Posts Tagged ‘Illustrator’


CE7: Color guide exercise

February 10, 2010

Done for this class exercise: using the Color Guide in the top right corner of Illustrator. This dandy tool automatically chooses a set of colors to go along with whatever color you’re currently using, and not just one – it generates a whole pull-down menu of sets related to each other by different rules.

The Color Guide.

List of possible color sets.

All the colors in a set are chosen automatically by the program, because their relationships can be expressed through geometry on a color wheel – and by opening the tiny Edit Colors color-wheel symbol, those relationships can be visualized. So colors that complement each other instead of clashing have a definite mathematical relationship, the same way that harmonious music does.

Here’s my finished class exercise:

CE7 color guide exercise.

(The rectangle tool makes the boxes, with Shift held to constrain them to squares. Then the Select arrowhead tool moves them or changes their size; use Select with Option to drag an exact duplicate of whatever box needs to be moved. Making the background black was peculiar: use the Rectangle tool with black fill, and Select to drag the resulting black box right out to the edges of the image, behind all the other text and shapes.)

The Triad and Pentagram sets, among others, are named for the arrangement of lines that join them on the color wheel: they are equidistant from the center (which means they have the same intensity), and equally removed from one another.

Triad wheel

Pentagram wheel

The Shades wheel.

The Shades wheel takes all five colors from the same point on the wheel, with the same shade (the angle of the line to center) and the same intensity (distance from center). The shades vary only in the amount of black.

Analogous 2 wheel

Complementary wheel

The Analogous colors are closely related to the main color, so their angles from center are similar. For the Complementary wheel, the reverse is true: the colors are as far away from the main color as possible.

Compound 2 wheel

And the Compound wheel chose colors related to two main colors: the initial gold color, and a dark purple that I had accidentally chosen earlier.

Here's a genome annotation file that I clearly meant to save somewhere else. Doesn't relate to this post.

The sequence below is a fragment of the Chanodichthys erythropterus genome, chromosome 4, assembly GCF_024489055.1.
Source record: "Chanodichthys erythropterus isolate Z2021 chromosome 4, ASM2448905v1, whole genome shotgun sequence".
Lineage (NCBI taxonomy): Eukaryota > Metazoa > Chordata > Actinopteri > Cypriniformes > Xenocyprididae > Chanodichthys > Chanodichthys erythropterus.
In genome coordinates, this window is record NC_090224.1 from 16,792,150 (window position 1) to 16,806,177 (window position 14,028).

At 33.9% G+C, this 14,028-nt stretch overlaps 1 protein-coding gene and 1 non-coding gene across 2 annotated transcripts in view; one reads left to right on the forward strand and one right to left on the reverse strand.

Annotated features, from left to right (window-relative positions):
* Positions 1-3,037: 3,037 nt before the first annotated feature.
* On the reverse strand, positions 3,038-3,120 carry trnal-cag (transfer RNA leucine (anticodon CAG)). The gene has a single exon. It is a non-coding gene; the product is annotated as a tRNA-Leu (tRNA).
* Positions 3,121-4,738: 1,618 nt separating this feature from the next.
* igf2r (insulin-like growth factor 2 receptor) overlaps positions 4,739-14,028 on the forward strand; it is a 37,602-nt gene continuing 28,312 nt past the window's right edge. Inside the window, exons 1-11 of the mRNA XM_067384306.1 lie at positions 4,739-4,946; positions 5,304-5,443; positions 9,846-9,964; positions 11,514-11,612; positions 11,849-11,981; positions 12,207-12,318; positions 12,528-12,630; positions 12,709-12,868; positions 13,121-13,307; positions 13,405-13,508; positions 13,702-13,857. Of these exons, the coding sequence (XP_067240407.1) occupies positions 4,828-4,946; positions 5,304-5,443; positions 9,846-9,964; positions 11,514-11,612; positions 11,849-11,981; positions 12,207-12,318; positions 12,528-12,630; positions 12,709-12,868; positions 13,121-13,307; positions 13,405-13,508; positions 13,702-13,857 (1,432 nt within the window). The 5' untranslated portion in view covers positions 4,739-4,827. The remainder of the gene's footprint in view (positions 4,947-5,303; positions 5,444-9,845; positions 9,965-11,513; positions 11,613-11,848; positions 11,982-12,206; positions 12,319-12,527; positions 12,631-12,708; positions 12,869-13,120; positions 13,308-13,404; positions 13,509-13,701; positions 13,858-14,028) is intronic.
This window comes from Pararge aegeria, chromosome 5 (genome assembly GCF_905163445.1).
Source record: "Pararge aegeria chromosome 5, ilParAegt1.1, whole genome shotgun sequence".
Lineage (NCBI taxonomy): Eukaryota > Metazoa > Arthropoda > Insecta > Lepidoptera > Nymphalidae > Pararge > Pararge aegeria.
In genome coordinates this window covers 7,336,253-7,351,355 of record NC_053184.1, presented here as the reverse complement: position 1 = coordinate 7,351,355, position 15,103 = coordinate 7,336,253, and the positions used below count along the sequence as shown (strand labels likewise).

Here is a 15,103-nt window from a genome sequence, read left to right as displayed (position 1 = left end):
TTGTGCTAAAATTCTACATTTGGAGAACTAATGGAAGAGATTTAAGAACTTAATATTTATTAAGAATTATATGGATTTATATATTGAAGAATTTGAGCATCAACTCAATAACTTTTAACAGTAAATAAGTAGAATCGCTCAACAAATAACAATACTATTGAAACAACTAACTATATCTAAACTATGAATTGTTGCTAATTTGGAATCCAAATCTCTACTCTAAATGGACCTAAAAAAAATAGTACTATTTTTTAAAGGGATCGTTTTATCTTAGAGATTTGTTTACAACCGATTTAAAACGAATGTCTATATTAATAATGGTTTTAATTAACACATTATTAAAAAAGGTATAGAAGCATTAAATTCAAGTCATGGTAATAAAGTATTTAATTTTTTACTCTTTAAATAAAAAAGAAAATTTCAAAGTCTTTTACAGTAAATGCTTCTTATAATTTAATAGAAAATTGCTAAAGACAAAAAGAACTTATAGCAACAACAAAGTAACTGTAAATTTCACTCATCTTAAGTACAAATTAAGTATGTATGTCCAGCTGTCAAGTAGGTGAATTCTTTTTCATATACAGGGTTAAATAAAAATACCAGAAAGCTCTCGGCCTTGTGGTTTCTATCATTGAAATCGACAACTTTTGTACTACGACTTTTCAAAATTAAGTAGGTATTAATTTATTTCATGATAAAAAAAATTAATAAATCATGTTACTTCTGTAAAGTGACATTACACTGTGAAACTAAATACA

These sets of colors convey different emotions or expressions when applied to an image; but the study of what color conveys is an entire class or three in itself.


CE4: Battle of the pen tool

January 25, 2010

Working on the assignment given here, tracing a variety of shapes with the notoriously counterintuitive Pen Tool in Illustrator. It doesn’t draw lines as such; it draws math: you set point A and point B as “anchors” and bend the line between them by pulling on little gravity wells called “handles”. Each anchor has two handles, one for the line segment trailing it, one for the segment ahead. So each line segment is influenced by two handles, one at each endpoint.

The pen tool in its native habitat

(how to take a screenshot on a Mac: Cmd + Shift + 3 for whole screen, +4 to mouse-drag a selection)

First two “easy” pictures, one done in class, one that evening. The battery was mostly done by clicking anchors very close together instead of curving the lines… not an efficient method.

Battery outline

Pipe outline

(How to color the line that the pen makes: go to the Color palette and make sure the solid square is slashed out, [ / ], and the hollow square that looks like a picture frame is colored.)
(How to fill in a pen trace: go to the Color palette and change the solid square from [ / ] to a color.)

Next began the all-out battle to make those lines bend the way I wanted them to bend. Figuring out which of the two handles on each anchor did what, by trial and error, experimentation, and begging advice, took about eight hours and several separate sessions. Thanks to Avery in the anime club, and to the pen tutorials on Veerle’s design blog here.

The first boat image has had the underlying picture layer removed. The second boat image shows how much edge was left around the imperfect pen tracing.

Boat outline

Boat outline with edge showing

The second of the Moderate level images, the boat anchor, took less than an hour. This image has NOT had the underlying picture removed, yet it shows almost no leftover edges at all. Finally I’m getting the hang of this.

Anchor outline

(How to cut out the windows and holes in a pen-traced image: ….still working on that part as of Feb 8 )

(Video tutorial on using Pathfinder to cut out shapes: here )